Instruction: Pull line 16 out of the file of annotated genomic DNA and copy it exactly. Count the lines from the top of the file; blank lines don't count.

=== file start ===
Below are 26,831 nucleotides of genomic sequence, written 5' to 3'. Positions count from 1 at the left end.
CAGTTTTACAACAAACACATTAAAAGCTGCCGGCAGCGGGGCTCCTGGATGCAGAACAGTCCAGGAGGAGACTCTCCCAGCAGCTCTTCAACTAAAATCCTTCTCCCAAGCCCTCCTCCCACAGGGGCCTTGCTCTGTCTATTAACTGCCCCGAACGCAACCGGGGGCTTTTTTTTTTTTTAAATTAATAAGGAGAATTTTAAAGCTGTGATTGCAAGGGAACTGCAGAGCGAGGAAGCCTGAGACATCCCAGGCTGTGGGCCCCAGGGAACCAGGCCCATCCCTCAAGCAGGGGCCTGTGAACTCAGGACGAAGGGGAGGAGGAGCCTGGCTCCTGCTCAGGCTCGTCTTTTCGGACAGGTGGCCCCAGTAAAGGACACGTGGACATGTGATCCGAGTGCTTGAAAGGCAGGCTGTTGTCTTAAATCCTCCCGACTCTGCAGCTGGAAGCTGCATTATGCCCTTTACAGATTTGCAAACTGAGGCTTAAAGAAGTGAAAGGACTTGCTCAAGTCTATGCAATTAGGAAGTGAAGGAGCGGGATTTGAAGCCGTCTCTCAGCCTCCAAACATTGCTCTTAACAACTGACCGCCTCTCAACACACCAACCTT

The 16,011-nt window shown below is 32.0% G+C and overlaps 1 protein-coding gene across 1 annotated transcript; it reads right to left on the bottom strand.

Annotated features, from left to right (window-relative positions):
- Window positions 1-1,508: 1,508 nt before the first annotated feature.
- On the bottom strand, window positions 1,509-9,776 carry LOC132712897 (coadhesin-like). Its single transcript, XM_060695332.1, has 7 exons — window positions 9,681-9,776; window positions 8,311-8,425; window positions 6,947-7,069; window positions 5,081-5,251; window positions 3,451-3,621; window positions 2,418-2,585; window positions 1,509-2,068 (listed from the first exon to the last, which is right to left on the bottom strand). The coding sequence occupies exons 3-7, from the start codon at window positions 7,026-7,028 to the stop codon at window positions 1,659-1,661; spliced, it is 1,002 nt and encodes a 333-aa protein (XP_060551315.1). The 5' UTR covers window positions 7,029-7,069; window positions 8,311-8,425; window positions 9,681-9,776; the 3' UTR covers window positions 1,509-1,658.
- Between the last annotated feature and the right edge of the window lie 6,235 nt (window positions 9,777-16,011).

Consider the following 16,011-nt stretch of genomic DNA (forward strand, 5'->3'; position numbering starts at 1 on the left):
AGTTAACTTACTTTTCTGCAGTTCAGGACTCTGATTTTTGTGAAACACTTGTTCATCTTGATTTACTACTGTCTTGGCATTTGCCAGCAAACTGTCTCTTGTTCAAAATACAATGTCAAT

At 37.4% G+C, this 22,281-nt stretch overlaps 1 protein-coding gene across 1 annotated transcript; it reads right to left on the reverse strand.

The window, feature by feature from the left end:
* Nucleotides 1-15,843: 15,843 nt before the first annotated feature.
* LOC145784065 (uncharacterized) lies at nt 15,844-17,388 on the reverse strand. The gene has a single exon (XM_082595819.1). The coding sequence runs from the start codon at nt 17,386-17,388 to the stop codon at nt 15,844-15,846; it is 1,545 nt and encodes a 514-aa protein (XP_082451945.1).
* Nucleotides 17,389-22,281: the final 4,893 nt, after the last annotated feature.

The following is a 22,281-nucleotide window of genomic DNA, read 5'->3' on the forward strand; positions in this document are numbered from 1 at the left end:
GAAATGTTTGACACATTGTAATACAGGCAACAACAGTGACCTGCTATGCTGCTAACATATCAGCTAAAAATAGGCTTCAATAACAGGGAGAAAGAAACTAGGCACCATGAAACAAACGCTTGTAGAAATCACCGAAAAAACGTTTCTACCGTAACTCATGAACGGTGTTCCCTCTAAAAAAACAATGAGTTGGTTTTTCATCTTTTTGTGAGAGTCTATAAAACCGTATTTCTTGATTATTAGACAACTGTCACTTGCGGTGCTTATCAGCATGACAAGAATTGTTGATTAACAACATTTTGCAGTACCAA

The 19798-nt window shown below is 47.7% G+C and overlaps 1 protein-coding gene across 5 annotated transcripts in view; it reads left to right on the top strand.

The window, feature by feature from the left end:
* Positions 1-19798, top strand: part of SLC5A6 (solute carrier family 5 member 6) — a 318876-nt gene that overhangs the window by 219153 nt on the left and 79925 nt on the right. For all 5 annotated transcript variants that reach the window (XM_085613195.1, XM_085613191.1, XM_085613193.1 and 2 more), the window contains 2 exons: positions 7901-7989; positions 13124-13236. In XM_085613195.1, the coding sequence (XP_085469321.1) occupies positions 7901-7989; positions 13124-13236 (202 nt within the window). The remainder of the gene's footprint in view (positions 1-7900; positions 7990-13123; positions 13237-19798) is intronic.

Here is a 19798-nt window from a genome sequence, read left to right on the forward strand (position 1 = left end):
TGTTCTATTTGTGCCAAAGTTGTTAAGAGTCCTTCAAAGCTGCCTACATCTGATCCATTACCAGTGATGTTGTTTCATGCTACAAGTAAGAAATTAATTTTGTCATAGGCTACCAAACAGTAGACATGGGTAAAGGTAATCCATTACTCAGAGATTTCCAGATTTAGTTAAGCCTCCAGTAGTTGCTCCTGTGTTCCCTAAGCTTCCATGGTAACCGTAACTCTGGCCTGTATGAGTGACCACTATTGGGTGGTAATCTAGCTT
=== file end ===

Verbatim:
GAAATGTTTGACACATTGTAATACAGGCAACAACAGTGACCTGCTATGCTGCTAACATATCAGCTAAAAATAGGCTTCAATAACAGGGAGAAAGAAACTAGGCACCATGAAACAAACGCTTGTAGAAATCACCGAAAAAACGTTTCTACCGTAACTCATGAACGGTGTTCCCTCTAAAAAAACAATGAGTTGGTTTTTCATCTTTTTGTGAGAGTCTATAAAACCGTATTTCTTGATTATTAGACAACTGTCACTTGCGGTGCTTATCAGCATGACAAGAATTGTTGATTAACAACATTTTGCAGTACCAA